I don't begrudge Microsoft for finally getting on board yesterday with a more modern service-based version of its Office productivity suite to counter the obvious growth and ease of use that Google docs and smaller competitors have brought to market.

But here I am this morning reading about the Office 365 story through Google News (ironically) and in 408 news articles posted so far, every other one rushes "cloud" to the headline, as in "Microsoft's Cloud Strategy," or "Cloud based Office 365."

How often do you hear about the "Google Cloud" or the "Amazon Cloud" or the "E-Bay Cloud?" Not much, because they figure you're more interested in their products and services. They all use cloud architecture, but Amazon sells Amazon Web Services, Google has gmail and documents and spreadsheets, and E-Bay is just a handy Web-based service for buying and selling stuff. Salesforce.com talks about its cloud more than Larry Ellison at Oracle likes to, but Salesforce is based on a hosted application service platform.  

There's the term! We used to get these kinds of services from hosted application service providers, but ASP must have turned dirty or gotten confused with other definitions for ASP or everybody just forgot it. I'm just saying, separate what it is you want to buy from the notion that you're cool only if you jump on the cloud bandwagon.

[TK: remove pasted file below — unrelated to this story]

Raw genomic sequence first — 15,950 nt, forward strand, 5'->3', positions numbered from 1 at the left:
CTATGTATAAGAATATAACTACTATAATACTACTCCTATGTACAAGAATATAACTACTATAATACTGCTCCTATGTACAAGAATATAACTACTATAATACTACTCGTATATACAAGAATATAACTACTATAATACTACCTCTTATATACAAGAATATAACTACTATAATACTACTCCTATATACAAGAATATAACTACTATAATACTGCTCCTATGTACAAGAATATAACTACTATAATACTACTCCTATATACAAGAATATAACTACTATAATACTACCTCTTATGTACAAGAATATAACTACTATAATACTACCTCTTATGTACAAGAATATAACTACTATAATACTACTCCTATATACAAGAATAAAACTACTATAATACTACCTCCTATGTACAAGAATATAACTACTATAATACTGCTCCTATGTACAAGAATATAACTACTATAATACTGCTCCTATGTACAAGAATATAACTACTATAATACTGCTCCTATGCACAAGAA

It's really not confusing. Cloud architecture summons massive processing and storage to let you scale endlessly, adding nodes of computing as you need them. It's elegant and it is forever going to change the way we look at the cost and scale of computing. A cloud arises from a physical chunk or network of machinery that you can build to own or rent and use to support many things: applications, platforms, extra storage, extra CPU - and services.

Whatever it is behind the curtains, Office 365 is first and foremost a subscription service that happens to be served up the new way instead of from a dedicated Web server. So judge it on the merits of cost and deferred capital, infrastructure and maintenance, the same way you'd thoughtfully consider leasing a car.

You do want to peek behind the curtain to see what your service provider is supporting you with, but your decision is going to hinge on your service-level agreement and the remedies it gives you, not your inside knowledge of single versus multi-tenant architecture.

Though it's late to market, Office 365 supports a global enterprise standard product and stands to make Microsoft a good chunk of money with a long tail of monthly fees. For now they're certainly going to continue selling many more standalone licenses than subscriptions, but the service model will grow over time. Plus, it helps Microsoft fend off the software piracy it is always talking about by controlling service at the source.

I'm not here to argue for or against Google, Microsoft, Zoho or anybody else, so don't call me a shill. I'm just saying, when you're buying any service, stick with the value proposition.

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